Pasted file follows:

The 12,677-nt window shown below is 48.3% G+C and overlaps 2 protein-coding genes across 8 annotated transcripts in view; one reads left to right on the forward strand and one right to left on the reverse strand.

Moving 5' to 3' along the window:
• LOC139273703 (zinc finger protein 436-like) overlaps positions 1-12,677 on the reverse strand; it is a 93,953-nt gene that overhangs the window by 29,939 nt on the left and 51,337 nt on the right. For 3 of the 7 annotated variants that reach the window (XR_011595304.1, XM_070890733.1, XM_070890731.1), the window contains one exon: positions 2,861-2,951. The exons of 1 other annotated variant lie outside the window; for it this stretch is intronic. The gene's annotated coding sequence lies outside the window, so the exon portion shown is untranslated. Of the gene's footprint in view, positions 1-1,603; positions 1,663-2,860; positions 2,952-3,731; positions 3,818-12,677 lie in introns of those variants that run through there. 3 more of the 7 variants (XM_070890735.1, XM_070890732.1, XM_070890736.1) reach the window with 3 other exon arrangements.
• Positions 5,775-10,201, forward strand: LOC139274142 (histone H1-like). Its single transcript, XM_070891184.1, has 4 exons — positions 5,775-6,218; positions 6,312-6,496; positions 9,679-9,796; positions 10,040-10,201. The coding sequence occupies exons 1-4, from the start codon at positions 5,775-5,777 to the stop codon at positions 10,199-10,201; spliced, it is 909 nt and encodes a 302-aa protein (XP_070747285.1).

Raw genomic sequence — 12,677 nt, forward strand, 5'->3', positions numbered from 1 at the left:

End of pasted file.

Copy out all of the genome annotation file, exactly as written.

The 12,677-nt window shown below is 48.3% G+C and overlaps 2 protein-coding genes across 8 annotated transcripts in view; one reads left to right on the forward strand and one right to left on the reverse strand.

Moving 5' to 3' along the window:
• LOC139273703 (zinc finger protein 436-like) overlaps positions 1-12,677 on the reverse strand; it is a 93,953-nt gene that overhangs the window by 29,939 nt on the left and 51,337 nt on the right. For 3 of the 7 annotated variants that reach the window (XR_011595304.1, XM_070890733.1, XM_070890731.1), the window contains one exon: positions 2,861-2,951. The exons of 1 other annotated variant lie outside the window; for it this stretch is intronic. The gene's annotated coding sequence lies outside the window, so the exon portion shown is untranslated. Of the gene's footprint in view, positions 1-1,603; positions 1,663-2,860; positions 2,952-3,731; positions 3,818-12,677 lie in introns of those variants that run through there. 3 more of the 7 variants (XM_070890735.1, XM_070890732.1, XM_070890736.1) reach the window with 3 other exon arrangements.
• Positions 5,775-10,201, forward strand: LOC139274142 (histone H1-like). Its single transcript, XM_070891184.1, has 4 exons — positions 5,775-6,218; positions 6,312-6,496; positions 9,679-9,796; positions 10,040-10,201. The coding sequence occupies exons 1-4, from the start codon at positions 5,775-5,777 to the stop codon at positions 10,199-10,201; spliced, it is 909 nt and encodes a 302-aa protein (XP_070747285.1).

Raw genomic sequence — 12,677 nt, forward strand, 5'->3', positions numbered from 1 at the left: